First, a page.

I feel really good about finally being able to let go of things. I think it is true that owning less things makes you a happier, fuller person. And if that's the case, then it can only go up from here.

Friday, June 2, 2017

The Importance of Being Your Genuine Self // My Gender Identity

Today I'm writing about gender, my gender in particular. It's something I've barely touched upon on this blog, but would really like to talk about more. For some reason, coming out on here, of all platforms, feels the most like coming out. My blog is different from my other social media. It has always been a home base, a place to hold everything I'm doing on the internet together. It the face of my "brand" and thusly a genuine representation of who I am. And while it is a place for me to have fun and experiment, it's also a place of seriousness.

I’ve been hesitant to declare myself to the world because for so long I've been unsure of who I am. But discovering and learning about my gender has only further allowed me to open up and be myself. Even before telling anyone, just existing while knowing such an important fact about myself was empowering and reassuring. And although it's a risk to come out to the world, I also know it's a necessary step in being my genuine self.

In case you are unaware of what that is, it simply means I identify outside of the gender binary, outside of just man/woman. Non-binary is an umbrella term, so it can mean something different for every person that identifies with it. For me, it means I feel neither like a woman nor a man. I feel like I am without a gender, or agender, yet sometimes I feel like I am somewhere between being a woman and a man. It can get kind of confusing, I know. That is why I love and use the term non-binary. I also really like the word genderqueer.

As a kid, I always seemed to know that when we're not in our bodies, in this life, we have no gender. I believe our original forms are without any kind of category or labels. Gender, as I now know, is a social construct, something us humans decided to make up. (Note: sex and gender are two different things just fyi.) I grew up feeling that in my true form I had no gender. I was simply a girl because I reside in a female body. Back then, the only thing I knew about trans people was the idea of being “born in the wrong body”. As a kid that saying was one of sympathy, but I now realize that it's an unhealthy idea, the same way I feel that using the term "born this way" to describe one's gayness is an apology for being the way they are.

It was easy for me to accept that I was a girl because that was what I was given; that's how I was born. I was also unaware that anything outside of the binary even existed. Because while I just kind of accepted that I was a girl, I also knew that in the same way I would have accepted being a boy if I had been given a male body. It wasn’t a big issue for me at the time. I just did my thing and didn’t worry about it.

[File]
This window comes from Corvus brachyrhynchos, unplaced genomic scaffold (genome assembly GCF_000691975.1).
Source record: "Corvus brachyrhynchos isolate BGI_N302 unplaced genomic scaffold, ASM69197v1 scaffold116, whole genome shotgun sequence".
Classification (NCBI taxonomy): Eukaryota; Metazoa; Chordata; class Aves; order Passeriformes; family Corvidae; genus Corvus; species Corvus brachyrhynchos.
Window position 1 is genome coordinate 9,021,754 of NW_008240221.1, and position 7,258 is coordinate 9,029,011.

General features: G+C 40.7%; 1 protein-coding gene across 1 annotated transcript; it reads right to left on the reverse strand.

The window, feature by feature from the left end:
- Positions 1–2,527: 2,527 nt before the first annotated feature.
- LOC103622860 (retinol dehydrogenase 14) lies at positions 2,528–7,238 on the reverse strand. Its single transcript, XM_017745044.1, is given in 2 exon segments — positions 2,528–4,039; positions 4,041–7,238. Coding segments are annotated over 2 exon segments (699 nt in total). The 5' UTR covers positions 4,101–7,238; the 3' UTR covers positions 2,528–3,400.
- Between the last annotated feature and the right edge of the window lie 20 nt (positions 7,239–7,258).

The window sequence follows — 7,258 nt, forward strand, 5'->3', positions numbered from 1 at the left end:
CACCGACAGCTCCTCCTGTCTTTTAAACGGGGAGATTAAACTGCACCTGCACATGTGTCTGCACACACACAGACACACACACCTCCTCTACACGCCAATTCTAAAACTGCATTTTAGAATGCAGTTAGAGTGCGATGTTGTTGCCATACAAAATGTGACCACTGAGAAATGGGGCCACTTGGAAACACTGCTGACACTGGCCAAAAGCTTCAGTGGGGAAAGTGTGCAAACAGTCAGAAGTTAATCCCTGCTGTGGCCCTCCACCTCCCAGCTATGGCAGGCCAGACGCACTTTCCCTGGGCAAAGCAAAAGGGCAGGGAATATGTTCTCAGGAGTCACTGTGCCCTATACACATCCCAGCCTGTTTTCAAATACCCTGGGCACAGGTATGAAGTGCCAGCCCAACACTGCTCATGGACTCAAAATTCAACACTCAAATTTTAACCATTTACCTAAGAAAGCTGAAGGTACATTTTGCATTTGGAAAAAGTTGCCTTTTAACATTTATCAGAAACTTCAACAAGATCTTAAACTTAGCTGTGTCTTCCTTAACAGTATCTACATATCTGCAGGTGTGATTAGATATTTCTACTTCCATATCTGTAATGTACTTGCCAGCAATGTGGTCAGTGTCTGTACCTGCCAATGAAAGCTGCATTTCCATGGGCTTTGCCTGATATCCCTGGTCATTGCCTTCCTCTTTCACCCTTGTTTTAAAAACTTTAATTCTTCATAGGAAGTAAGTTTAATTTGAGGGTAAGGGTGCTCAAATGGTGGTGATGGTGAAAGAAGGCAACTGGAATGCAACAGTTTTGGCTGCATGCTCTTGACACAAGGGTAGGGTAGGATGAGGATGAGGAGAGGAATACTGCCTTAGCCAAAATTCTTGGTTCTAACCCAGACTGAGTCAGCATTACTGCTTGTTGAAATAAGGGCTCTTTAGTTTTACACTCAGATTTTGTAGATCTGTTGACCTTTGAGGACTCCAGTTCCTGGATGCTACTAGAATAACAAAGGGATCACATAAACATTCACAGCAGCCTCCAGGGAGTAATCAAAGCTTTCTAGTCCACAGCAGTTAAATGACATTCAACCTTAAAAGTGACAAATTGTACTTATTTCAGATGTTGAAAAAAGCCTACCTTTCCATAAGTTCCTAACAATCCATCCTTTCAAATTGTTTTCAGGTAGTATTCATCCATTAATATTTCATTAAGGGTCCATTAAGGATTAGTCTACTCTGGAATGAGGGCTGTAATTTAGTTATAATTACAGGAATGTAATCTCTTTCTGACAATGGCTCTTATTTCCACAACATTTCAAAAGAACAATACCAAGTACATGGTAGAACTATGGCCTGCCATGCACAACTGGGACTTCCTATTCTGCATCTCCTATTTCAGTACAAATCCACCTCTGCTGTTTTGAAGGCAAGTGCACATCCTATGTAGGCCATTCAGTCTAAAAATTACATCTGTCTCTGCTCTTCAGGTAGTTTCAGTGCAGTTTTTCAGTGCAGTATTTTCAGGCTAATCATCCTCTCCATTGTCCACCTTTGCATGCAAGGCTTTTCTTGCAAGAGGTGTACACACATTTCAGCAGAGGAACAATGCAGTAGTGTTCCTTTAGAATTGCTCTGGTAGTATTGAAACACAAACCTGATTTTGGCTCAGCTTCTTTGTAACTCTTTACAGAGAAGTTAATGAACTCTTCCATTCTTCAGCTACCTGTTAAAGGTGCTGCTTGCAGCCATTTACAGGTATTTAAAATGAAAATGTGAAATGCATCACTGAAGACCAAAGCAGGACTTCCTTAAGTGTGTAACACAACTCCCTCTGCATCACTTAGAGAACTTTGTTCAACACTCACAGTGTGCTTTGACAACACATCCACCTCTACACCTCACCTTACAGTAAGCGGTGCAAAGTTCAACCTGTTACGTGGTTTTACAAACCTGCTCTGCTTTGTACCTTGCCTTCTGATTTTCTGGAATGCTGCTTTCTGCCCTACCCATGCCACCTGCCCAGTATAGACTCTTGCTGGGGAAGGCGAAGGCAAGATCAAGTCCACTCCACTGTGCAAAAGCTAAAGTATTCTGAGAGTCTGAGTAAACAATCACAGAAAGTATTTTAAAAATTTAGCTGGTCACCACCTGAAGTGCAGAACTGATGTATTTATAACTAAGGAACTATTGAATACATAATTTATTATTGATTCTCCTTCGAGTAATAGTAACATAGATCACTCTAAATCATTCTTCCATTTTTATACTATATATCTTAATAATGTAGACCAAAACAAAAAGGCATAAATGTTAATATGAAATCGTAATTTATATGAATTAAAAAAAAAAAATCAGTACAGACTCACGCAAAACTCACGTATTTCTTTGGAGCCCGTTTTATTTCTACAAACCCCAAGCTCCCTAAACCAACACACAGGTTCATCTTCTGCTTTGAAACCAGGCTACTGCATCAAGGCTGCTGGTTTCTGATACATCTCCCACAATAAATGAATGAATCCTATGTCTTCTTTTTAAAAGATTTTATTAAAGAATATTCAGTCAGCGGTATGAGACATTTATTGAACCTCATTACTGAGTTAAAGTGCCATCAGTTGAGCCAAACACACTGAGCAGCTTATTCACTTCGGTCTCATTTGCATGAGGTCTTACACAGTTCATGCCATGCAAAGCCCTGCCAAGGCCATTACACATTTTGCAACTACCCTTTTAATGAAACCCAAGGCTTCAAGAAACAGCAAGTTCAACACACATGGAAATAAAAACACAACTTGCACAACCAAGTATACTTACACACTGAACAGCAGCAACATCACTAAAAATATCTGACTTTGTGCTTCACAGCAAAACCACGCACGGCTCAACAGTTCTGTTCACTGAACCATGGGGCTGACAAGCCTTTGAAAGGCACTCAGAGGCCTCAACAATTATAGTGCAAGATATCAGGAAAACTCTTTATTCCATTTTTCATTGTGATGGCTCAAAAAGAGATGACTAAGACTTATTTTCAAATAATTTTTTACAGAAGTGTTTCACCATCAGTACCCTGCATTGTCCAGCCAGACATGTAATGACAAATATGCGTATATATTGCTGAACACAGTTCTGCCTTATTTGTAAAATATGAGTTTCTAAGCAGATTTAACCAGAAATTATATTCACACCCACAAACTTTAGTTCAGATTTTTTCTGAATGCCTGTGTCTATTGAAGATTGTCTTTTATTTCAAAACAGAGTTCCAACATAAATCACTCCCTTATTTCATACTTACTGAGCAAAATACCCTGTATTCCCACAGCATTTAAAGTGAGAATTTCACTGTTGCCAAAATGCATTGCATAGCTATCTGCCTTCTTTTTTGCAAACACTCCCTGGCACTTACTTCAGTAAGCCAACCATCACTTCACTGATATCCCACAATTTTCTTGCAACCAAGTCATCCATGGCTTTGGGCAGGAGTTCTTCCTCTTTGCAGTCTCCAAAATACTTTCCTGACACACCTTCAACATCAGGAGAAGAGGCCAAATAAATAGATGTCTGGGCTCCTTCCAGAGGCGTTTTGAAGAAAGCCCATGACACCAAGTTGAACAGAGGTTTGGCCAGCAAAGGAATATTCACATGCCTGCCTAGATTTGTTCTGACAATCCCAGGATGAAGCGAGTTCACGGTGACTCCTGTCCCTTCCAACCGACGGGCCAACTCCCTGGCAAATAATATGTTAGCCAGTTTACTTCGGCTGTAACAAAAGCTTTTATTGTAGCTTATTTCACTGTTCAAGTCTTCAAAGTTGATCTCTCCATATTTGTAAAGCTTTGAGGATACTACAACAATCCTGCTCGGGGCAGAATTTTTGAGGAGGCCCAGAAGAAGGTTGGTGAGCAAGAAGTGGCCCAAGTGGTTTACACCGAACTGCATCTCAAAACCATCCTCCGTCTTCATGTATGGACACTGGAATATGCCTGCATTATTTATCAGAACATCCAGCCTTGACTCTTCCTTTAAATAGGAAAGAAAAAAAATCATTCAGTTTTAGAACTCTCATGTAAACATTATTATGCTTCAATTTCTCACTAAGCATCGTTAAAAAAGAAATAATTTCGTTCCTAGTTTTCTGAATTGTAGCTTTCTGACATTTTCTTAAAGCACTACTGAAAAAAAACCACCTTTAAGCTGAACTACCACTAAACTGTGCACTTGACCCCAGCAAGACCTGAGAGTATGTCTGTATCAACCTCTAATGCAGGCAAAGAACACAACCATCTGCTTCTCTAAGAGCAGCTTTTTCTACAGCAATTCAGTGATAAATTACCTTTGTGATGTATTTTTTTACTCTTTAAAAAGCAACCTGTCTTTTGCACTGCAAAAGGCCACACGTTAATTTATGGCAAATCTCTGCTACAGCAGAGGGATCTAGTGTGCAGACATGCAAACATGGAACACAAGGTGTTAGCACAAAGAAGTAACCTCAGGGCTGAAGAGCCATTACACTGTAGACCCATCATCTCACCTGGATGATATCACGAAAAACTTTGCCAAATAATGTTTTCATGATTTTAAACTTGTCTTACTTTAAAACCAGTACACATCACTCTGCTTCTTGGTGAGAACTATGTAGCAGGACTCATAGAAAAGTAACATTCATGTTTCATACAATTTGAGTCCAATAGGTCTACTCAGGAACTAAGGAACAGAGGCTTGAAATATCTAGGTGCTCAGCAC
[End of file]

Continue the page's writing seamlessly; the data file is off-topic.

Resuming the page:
It wasn’t until last year that I started to question my gender once more. Now aware of so many different terms and gender identities, I revisited my original feeling of being neither gender. Just like with discovering I was pansexual, it was a slow realization that grew stronger over time. At the end of August last year my mom, sister and I took a trip to Cape Cod. It was there, in the queerest town I’d ever been in, Provincetown, that I first really considered that I might be non-binary. Being in a place of such positive energy based around the LGBTQ+ community was exactly what I needed, it turns out. As we were waiting for my mom to go to the bathroom, I sat with my sister on a bench outside and asked her if non-binary people are considered trans. At the time, even after all I had learned, I felt my sister had more knowledge and experience with the topic as she had several trans friends. She explained that they were (of course, you don’t have to consider yourself trans if you are non-binary) and then asked me why I had asked. I simply said, “Because I think I might be that.” She nodded, and that was that. No big deal. We’d discussed gender before, agreeing on our ideas about it. But in just having said that out loud, in hearing those words come out of my mouth and knowing what they meant, I felt it truly in my soul that that was me, the real me. Granted, I still would do plenty of internet searches for different words and meanings afterwards (and even still now), but I finally had an identity that felt like it fit me. Non-binary.

From then, I walked around that town proud, with my little secret realization. From my first time going to Provincetown when I was a kid and my parents explaining that we’d see same-sex couples holding hands, to walking down the sidewalk feeling like I belonged as a pansexual non-binary person was an incredible, empowering moment that has stuck with me.

Since returning from that trip I’ve played around with pronouns and definitions. I’ve come out as non-binary to my mom and to my Youtube and Twitter followers. I even made a few good friends since putting myself out into the world as something closer to my genuine self. On top of that, I’ve moved in with my mom (aka, my best friend), I’ve started on meds again for my depression and anxiety. I’ve started working online after having been out of work for a few months. If you’ve read any of my other recent writings, you know that I’ve been improving immensely since last fall. And although many factors were at play in making that happen, discovering and beginning to accept my gender identity feels a lot like the catalyst for the start of that change.